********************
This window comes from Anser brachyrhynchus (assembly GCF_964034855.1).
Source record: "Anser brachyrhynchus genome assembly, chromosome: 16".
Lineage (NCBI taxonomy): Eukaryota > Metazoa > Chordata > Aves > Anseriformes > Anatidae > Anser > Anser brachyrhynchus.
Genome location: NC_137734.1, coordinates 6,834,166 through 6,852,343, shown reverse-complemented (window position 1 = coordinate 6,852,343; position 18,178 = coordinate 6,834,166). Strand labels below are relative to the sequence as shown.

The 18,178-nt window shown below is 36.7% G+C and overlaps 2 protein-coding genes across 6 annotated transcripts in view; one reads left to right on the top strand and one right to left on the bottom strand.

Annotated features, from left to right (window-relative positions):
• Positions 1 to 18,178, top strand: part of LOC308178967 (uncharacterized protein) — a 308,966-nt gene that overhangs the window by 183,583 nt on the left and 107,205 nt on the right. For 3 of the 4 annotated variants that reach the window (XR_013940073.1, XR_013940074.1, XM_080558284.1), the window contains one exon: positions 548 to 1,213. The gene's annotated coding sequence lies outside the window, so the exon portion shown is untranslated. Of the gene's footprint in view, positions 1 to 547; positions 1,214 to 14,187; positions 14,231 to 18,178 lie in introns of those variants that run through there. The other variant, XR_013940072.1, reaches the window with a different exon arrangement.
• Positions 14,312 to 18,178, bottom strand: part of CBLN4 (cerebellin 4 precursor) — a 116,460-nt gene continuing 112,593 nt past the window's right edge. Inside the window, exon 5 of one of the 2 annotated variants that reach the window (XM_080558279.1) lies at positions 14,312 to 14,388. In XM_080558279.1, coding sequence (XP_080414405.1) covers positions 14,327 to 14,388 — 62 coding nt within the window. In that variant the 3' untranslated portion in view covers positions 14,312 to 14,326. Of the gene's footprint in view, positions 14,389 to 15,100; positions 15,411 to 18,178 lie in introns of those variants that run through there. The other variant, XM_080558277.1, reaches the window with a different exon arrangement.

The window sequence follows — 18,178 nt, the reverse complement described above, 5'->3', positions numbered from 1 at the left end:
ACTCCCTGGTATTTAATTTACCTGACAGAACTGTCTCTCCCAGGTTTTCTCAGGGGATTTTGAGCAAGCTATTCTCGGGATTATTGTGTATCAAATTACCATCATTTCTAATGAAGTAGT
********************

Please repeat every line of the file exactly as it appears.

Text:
This window comes from Anser brachyrhynchus (assembly GCF_964034855.1).
Source record: "Anser brachyrhynchus genome assembly, chromosome: 16".
Lineage (NCBI taxonomy): Eukaryota > Metazoa > Chordata > Aves > Anseriformes > Anatidae > Anser > Anser brachyrhynchus.
Genome location: NC_137734.1, coordinates 6,834,166 through 6,852,343, shown reverse-complemented (window position 1 = coordinate 6,852,343; position 18,178 = coordinate 6,834,166). Strand labels below are relative to the sequence as shown.

The 18,178-nt window shown below is 36.7% G+C and overlaps 2 protein-coding genes across 6 annotated transcripts in view; one reads left to right on the top strand and one right to left on the bottom strand.

Annotated features, from left to right (window-relative positions):
• Positions 1 to 18,178, top strand: part of LOC308178967 (uncharacterized protein) — a 308,966-nt gene that overhangs the window by 183,583 nt on the left and 107,205 nt on the right. For 3 of the 4 annotated variants that reach the window (XR_013940073.1, XR_013940074.1, XM_080558284.1), the window contains one exon: positions 548 to 1,213. The gene's annotated coding sequence lies outside the window, so the exon portion shown is untranslated. Of the gene's footprint in view, positions 1 to 547; positions 1,214 to 14,187; positions 14,231 to 18,178 lie in introns of those variants that run through there. The other variant, XR_013940072.1, reaches the window with a different exon arrangement.
• Positions 14,312 to 18,178, bottom strand: part of CBLN4 (cerebellin 4 precursor) — a 116,460-nt gene continuing 112,593 nt past the window's right edge. Inside the window, exon 5 of one of the 2 annotated variants that reach the window (XM_080558279.1) lies at positions 14,312 to 14,388. In XM_080558279.1, coding sequence (XP_080414405.1) covers positions 14,327 to 14,388 — 62 coding nt within the window. In that variant the 3' untranslated portion in view covers positions 14,312 to 14,326. Of the gene's footprint in view, positions 14,389 to 15,100; positions 15,411 to 18,178 lie in introns of those variants that run through there. The other variant, XM_080558277.1, reaches the window with a different exon arrangement.

The window sequence follows — 18,178 nt, the reverse complement described above, 5'->3', positions numbered from 1 at the left end:
ACTCCCTGGTATTTAATTTACCTGACAGAACTGTCTCTCCCAGGTTTTCTCAGGGGATTTTGAGCAAGCTATTCTCGGGATTATTGTGTATCAAATTACCATCATTTCTAATGAAGTAGT